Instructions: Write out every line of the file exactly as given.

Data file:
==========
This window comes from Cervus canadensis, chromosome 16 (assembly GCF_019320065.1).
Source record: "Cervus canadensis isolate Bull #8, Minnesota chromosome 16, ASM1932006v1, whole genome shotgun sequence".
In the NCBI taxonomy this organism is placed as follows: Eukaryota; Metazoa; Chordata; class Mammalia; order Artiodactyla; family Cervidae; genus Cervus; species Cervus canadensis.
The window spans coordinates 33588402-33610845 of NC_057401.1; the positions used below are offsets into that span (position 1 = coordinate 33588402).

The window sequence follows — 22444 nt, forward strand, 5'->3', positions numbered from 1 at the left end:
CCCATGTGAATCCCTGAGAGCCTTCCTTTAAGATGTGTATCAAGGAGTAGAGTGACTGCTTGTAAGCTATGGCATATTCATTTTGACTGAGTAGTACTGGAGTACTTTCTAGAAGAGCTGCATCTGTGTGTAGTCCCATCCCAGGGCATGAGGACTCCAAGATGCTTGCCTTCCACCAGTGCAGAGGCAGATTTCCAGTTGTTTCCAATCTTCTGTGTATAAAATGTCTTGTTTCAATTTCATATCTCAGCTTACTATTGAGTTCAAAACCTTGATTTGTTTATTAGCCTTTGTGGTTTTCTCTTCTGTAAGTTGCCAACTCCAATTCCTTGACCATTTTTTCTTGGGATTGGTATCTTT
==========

This window comes from Cervus canadensis, chromosome 16 (assembly GCF_019320065.1).
Source record: "Cervus canadensis isolate Bull #8, Minnesota chromosome 16, ASM1932006v1, whole genome shotgun sequence".
In the NCBI taxonomy this organism is placed as follows: Eukaryota; Metazoa; Chordata; class Mammalia; order Artiodactyla; family Cervidae; genus Cervus; species Cervus canadensis.
The window spans coordinates 33588402-33610845 of NC_057401.1; the positions used below are offsets into that span (position 1 = coordinate 33588402).

The window sequence follows — 22444 nt, forward strand, 5'->3', positions numbered from 1 at the left end:
CCCATGTGAATCCCTGAGAGCCTTCCTTTAAGATGTGTATCAAGGAGTAGAGTGACTGCTTGTAAGCTATGGCATATTCATTTTGACTGAGTAGTACTGGAGTACTTTCTAGAAGAGCTGCATCTGTGTGTAGTCCCATCCCAGGGCATGAGGACTCCAAGATGCTTGCCTTCCACCAGTGCAGAGGCAGATTTCCAGTTGTTTCCAATCTTCTGTGTATAAAATGTCTTGTTTCAATTTCATATCTCAGCTTACTATTGAGTTCAAAACCTTGATTTGTTTATTAGCCTTTGTGGTTTTCTCTTCTGTAAGTTGCCAACTCCAATTCCTTGACCATTTTTTCTTGGGATTGGTATCTTT